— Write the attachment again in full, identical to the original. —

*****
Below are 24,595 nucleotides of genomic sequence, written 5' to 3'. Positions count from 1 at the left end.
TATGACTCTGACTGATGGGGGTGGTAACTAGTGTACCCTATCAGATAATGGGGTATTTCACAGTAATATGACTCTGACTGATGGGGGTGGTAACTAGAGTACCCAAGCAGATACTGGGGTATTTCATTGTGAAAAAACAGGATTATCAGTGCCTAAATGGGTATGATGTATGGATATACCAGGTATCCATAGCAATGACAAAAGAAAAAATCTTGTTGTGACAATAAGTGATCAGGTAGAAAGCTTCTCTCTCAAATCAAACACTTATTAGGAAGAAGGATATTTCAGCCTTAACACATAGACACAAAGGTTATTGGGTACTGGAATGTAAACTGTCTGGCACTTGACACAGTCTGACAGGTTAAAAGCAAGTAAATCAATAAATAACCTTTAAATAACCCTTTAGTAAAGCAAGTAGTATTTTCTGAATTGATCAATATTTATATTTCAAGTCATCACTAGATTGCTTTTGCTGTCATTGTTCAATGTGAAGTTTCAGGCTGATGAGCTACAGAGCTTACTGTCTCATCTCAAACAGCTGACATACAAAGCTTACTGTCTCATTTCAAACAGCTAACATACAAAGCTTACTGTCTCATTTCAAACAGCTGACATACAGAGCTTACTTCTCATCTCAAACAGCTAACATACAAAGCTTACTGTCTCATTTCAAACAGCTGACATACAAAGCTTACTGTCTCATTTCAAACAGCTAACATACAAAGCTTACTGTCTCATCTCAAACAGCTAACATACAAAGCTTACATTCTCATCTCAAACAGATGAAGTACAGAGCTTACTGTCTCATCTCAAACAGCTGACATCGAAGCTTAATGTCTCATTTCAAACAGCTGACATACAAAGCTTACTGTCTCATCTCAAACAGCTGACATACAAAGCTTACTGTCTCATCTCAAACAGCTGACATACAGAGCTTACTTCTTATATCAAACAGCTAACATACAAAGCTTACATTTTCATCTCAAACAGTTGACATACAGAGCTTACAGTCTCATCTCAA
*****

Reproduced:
Below are 24,595 nucleotides of genomic sequence, written 5' to 3'. Positions count from 1 at the left end.
TATGACTCTGACTGATGGGGGTGGTAACTAGTGTACCCTATCAGATAATGGGGTATTTCACAGTAATATGACTCTGACTGATGGGGGTGGTAACTAGAGTACCCAAGCAGATACTGGGGTATTTCATTGTGAAAAAACAGGATTATCAGTGCCTAAATGGGTATGATGTATGGATATACCAGGTATCCATAGCAATGACAAAAGAAAAAATCTTGTTGTGACAATAAGTGATCAGGTAGAAAGCTTCTCTCTCAAATCAAACACTTATTAGGAAGAAGGATATTTCAGCCTTAACACATAGACACAAAGGTTATTGGGTACTGGAATGTAAACTGTCTGGCACTTGACACAGTCTGACAGGTTAAAAGCAAGTAAATCAATAAATAACCTTTAAATAACCCTTTAGTAAAGCAAGTAGTATTTTCTGAATTGATCAATATTTATATTTCAAGTCATCACTAGATTGCTTTTGCTGTCATTGTTCAATGTGAAGTTTCAGGCTGATGAGCTACAGAGCTTACTGTCTCATCTCAAACAGCTGACATACAAAGCTTACTGTCTCATTTCAAACAGCTAACATACAAAGCTTACTGTCTCATTTCAAACAGCTGACATACAGAGCTTACTTCTCATCTCAAACAGCTAACATACAAAGCTTACTGTCTCATTTCAAACAGCTGACATACAAAGCTTACTGTCTCATTTCAAACAGCTAACATACAAAGCTTACTGTCTCATCTCAAACAGCTAACATACAAAGCTTACATTCTCATCTCAAACAGATGAAGTACAGAGCTTACTGTCTCATCTCAAACAGCTGACATCGAAGCTTAATGTCTCATTTCAAACAGCTGACATACAAAGCTTACTGTCTCATCTCAAACAGCTGACATACAAAGCTTACTGTCTCATCTCAAACAGCTGACATACAGAGCTTACTTCTTATATCAAACAGCTAACATACAAAGCTTACATTTTCATCTCAAACAGTTGACATACAGAGCTTACAGTCTCATCTCAA